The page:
• Vol. 03
  • Chapter 04
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The man who had no neighbours

‘No, I’m not a Hindoo,’ he said as he explained the picture on the bedroom wall and answered the question asked by the stranger who wanted to spend the night in his house, and then added, ‘and I am neither a farmer.’ Well, the house in the background too isn’t mine, he thought, but decided not to mention this. After all, if he started counting everything that wasn’t related to him, it would also mean the woman standing beside him, the pitch-fork, his clothes and even his stern and piercing look. Nothing was his and he knew this.

The stranger went on, ‘That weapon you’re holding is what the Hindoo Gods have in their hands. I can say this as I’ve seen plenty of pictures of these Gods.’ The stranger paused and then added, ‘And Goddesses.’

He remained silent for some time and then said, ‘Do I look like one those Gods in those pictures?’

‘The expression is quite like them,’ replied the stranger, ‘but I haven’t seen any of them as bald as you are.’

‘What’s the weapon called?’

‘It has a tri which is three and…’ the stranger paused as if squeezing the rest of the word out of some fold of his brain, ‘I think it was drool. No. it was school. Nah, can’t be that. Was something that rhymed with a fool.’

‘It is ok,’ he said, ‘it is enough to know that I resemble a Hindoo God.’

‘You also resemble someone who tried to molest my wife,’ began the stranger and he put his left foot on the rim of the bed on which he sat. The bed was next to the wall and he knew he couldn’t get off the other side.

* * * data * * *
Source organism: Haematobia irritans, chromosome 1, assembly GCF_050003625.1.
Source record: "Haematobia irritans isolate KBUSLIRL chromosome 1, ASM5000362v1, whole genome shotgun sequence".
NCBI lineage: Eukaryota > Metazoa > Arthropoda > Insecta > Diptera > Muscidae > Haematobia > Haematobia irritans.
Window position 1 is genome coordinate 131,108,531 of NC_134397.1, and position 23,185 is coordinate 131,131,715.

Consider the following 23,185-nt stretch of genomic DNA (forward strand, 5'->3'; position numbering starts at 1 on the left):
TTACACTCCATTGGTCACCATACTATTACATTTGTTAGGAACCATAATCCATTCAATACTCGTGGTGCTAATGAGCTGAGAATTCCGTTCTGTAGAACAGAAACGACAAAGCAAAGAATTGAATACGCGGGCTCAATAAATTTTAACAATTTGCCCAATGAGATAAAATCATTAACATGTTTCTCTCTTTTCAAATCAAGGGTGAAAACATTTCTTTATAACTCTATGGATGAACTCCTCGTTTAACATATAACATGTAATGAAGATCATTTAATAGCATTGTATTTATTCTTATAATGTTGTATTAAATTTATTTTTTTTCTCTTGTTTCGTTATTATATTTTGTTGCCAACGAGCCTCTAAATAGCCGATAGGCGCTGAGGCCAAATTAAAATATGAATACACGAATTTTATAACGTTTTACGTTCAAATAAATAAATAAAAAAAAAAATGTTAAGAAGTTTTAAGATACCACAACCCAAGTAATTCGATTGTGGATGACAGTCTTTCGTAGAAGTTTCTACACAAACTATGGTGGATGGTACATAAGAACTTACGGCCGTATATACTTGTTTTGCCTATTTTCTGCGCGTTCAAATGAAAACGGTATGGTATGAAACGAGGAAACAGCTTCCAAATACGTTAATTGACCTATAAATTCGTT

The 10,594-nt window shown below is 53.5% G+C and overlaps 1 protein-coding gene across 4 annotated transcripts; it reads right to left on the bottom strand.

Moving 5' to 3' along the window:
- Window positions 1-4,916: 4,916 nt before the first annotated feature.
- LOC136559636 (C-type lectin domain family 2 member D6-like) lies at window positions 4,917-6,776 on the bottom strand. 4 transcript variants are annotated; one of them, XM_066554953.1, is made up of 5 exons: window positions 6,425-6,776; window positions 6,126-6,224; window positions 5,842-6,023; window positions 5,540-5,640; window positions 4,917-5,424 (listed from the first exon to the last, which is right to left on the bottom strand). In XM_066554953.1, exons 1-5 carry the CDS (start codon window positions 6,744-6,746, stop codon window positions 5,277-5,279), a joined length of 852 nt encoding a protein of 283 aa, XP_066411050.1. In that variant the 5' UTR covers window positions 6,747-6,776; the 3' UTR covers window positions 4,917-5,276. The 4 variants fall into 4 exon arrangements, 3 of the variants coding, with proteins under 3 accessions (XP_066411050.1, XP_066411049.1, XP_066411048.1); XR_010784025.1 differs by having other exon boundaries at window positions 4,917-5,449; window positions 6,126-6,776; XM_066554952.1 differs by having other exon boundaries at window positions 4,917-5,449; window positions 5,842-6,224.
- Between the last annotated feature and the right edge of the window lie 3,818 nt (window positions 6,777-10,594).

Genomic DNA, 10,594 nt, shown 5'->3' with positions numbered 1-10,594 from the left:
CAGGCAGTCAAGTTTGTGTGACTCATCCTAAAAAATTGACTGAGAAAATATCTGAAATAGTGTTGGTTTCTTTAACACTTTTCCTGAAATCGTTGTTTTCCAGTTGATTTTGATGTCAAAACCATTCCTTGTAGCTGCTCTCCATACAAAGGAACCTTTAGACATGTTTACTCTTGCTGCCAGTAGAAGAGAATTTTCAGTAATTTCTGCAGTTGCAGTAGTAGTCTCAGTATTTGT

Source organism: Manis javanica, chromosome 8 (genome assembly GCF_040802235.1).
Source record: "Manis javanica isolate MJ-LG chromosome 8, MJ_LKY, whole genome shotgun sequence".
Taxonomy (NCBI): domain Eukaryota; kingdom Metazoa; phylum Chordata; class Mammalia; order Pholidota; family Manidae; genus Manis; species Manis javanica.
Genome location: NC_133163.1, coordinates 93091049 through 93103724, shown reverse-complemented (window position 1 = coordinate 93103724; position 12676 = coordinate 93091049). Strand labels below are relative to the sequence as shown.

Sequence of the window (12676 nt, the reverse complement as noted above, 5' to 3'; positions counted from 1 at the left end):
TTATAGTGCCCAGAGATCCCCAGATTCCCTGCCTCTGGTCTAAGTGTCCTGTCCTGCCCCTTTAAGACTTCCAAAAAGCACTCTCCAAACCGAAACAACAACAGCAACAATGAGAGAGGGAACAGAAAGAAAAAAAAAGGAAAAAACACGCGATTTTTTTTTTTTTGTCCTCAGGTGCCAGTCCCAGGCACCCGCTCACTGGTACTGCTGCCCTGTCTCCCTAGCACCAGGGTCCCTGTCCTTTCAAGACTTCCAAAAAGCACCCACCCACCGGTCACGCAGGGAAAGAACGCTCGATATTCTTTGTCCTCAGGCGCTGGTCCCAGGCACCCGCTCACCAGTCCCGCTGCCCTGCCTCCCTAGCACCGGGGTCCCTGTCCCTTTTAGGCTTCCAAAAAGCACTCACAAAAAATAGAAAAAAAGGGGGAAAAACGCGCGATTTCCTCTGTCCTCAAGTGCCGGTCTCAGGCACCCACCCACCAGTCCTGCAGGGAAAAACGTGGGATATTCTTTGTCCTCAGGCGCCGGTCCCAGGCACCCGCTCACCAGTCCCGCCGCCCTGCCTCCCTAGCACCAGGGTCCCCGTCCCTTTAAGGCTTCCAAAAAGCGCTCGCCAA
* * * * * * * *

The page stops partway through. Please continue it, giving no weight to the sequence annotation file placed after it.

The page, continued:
The man who had no neighbours

This was his house and his own bedroom where they sat. The stranger must be asked to stop intimidating him, he thought but as usual he was unable to. He couldn’t smile because the stern expression never allowed him to. He was trapped in an expression that wasn’t his real self.

The stranger calmly opened his bag, took out a diary and showed him the picture of his wife. Yes, it was the same woman. He remembered having asked her after the photo-shoot, ‘I live alone with no neighbourhood and feel lonely. You’re a nice person with a loving face. Can we meet again?’

‘You’re a lecherous man,’ she had hissed before walking away.

‘I didn’t molest her,’ he said, ‘I only asked if we could meet again.’

The stranger seemed not to hear him and pulled out the top metallic part of the pitchfork that he asked him to hold with the pointed end between the chin and his neck.

He looked up but the stranger pulled his head down in anger and the pointed end pierced his throat coming out the other end.

The stranger shouted, ‘Anne, come on in. This house is ours now.’